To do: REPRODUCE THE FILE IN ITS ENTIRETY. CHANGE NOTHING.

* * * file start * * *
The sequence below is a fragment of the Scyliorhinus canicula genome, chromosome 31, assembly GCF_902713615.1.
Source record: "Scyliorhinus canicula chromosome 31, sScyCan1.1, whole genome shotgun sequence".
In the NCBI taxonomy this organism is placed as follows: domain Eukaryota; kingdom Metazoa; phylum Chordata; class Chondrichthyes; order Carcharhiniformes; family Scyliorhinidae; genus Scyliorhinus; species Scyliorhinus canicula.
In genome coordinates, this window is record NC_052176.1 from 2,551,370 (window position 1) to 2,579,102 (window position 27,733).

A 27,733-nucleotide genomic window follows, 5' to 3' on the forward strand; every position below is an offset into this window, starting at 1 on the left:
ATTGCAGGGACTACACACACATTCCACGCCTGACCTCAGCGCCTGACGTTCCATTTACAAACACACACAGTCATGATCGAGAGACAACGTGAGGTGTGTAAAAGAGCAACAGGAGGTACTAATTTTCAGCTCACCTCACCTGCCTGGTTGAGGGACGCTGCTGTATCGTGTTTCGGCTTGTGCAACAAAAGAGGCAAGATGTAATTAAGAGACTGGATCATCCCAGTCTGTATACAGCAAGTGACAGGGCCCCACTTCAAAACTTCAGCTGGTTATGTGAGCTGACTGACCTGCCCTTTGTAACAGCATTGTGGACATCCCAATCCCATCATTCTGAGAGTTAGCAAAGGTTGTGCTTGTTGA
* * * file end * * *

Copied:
The sequence below is a fragment of the Scyliorhinus canicula genome, chromosome 31, assembly GCF_902713615.1.
Source record: "Scyliorhinus canicula chromosome 31, sScyCan1.1, whole genome shotgun sequence".
In the NCBI taxonomy this organism is placed as follows: domain Eukaryota; kingdom Metazoa; phylum Chordata; class Chondrichthyes; order Carcharhiniformes; family Scyliorhinidae; genus Scyliorhinus; species Scyliorhinus canicula.
In genome coordinates, this window is record NC_052176.1 from 2,551,370 (window position 1) to 2,579,102 (window position 27,733).

A 27,733-nucleotide genomic window follows, 5' to 3' on the forward strand; every position below is an offset into this window, starting at 1 on the left:
ATTGCAGGGACTACACACACATTCCACGCCTGACCTCAGCGCCTGACGTTCCATTTACAAACACACACAGTCATGATCGAGAGACAACGTGAGGTGTGTAAAAGAGCAACAGGAGGTACTAATTTTCAGCTCACCTCACCTGCCTGGTTGAGGGACGCTGCTGTATCGTGTTTCGGCTTGTGCAACAAAAGAGGCAAGATGTAATTAAGAGACTGGATCATCCCAGTCTGTATACAGCAAGTGACAGGGCCCCACTTCAAAACTTCAGCTGGTTATGTGAGCTGACTGACCTGCCCTTTGTAACAGCATTGTGGACATCCCAATCCCATCATTCTGAGAGTTAGCAAAGGTTGTGCTTGTTGA